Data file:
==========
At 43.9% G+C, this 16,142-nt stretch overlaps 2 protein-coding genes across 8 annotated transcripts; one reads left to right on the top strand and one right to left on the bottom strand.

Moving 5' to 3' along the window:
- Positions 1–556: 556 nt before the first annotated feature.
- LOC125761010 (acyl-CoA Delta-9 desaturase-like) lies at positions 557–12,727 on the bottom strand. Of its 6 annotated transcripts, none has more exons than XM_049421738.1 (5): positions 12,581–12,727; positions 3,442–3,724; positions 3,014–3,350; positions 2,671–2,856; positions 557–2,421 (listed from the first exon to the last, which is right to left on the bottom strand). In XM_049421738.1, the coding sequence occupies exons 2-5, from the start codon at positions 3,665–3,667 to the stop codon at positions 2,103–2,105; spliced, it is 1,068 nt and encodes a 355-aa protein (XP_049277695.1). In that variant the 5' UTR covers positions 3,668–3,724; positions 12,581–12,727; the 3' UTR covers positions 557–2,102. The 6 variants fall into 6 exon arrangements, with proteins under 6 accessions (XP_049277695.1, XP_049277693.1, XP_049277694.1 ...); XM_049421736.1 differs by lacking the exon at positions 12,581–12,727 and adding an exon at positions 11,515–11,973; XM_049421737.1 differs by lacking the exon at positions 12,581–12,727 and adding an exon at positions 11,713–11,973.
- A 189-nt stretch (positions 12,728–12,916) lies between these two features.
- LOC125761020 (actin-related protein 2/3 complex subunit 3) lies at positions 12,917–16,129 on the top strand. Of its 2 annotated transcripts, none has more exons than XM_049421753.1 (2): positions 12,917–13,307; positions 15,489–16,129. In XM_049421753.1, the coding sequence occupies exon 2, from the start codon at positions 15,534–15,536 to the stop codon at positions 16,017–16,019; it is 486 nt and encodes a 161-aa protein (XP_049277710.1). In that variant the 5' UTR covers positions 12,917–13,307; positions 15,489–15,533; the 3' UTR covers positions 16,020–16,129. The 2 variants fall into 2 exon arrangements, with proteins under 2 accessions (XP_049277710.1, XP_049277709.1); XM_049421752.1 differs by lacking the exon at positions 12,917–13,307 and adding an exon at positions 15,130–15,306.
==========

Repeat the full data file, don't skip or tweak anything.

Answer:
At 43.9% G+C, this 16,142-nt stretch overlaps 2 protein-coding genes across 8 annotated transcripts; one reads left to right on the top strand and one right to left on the bottom strand.

Moving 5' to 3' along the window:
- Positions 1–556: 556 nt before the first annotated feature.
- LOC125761010 (acyl-CoA Delta-9 desaturase-like) lies at positions 557–12,727 on the bottom strand. Of its 6 annotated transcripts, none has more exons than XM_049421738.1 (5): positions 12,581–12,727; positions 3,442–3,724; positions 3,014–3,350; positions 2,671–2,856; positions 557–2,421 (listed from the first exon to the last, which is right to left on the bottom strand). In XM_049421738.1, the coding sequence occupies exons 2-5, from the start codon at positions 3,665–3,667 to the stop codon at positions 2,103–2,105; spliced, it is 1,068 nt and encodes a 355-aa protein (XP_049277695.1). In that variant the 5' UTR covers positions 3,668–3,724; positions 12,581–12,727; the 3' UTR covers positions 557–2,102. The 6 variants fall into 6 exon arrangements, with proteins under 6 accessions (XP_049277695.1, XP_049277693.1, XP_049277694.1 ...); XM_049421736.1 differs by lacking the exon at positions 12,581–12,727 and adding an exon at positions 11,515–11,973; XM_049421737.1 differs by lacking the exon at positions 12,581–12,727 and adding an exon at positions 11,713–11,973.
- A 189-nt stretch (positions 12,728–12,916) lies between these two features.
- LOC125761020 (actin-related protein 2/3 complex subunit 3) lies at positions 12,917–16,129 on the top strand. Of its 2 annotated transcripts, none has more exons than XM_049421753.1 (2): positions 12,917–13,307; positions 15,489–16,129. In XM_049421753.1, the coding sequence occupies exon 2, from the start codon at positions 15,534–15,536 to the stop codon at positions 16,017–16,019; it is 486 nt and encodes a 161-aa protein (XP_049277710.1). In that variant the 5' UTR covers positions 12,917–13,307; positions 15,489–15,533; the 3' UTR covers positions 16,020–16,129. The 2 variants fall into 2 exon arrangements, with proteins under 2 accessions (XP_049277710.1, XP_049277709.1); XM_049421752.1 differs by lacking the exon at positions 12,917–13,307 and adding an exon at positions 15,130–15,306.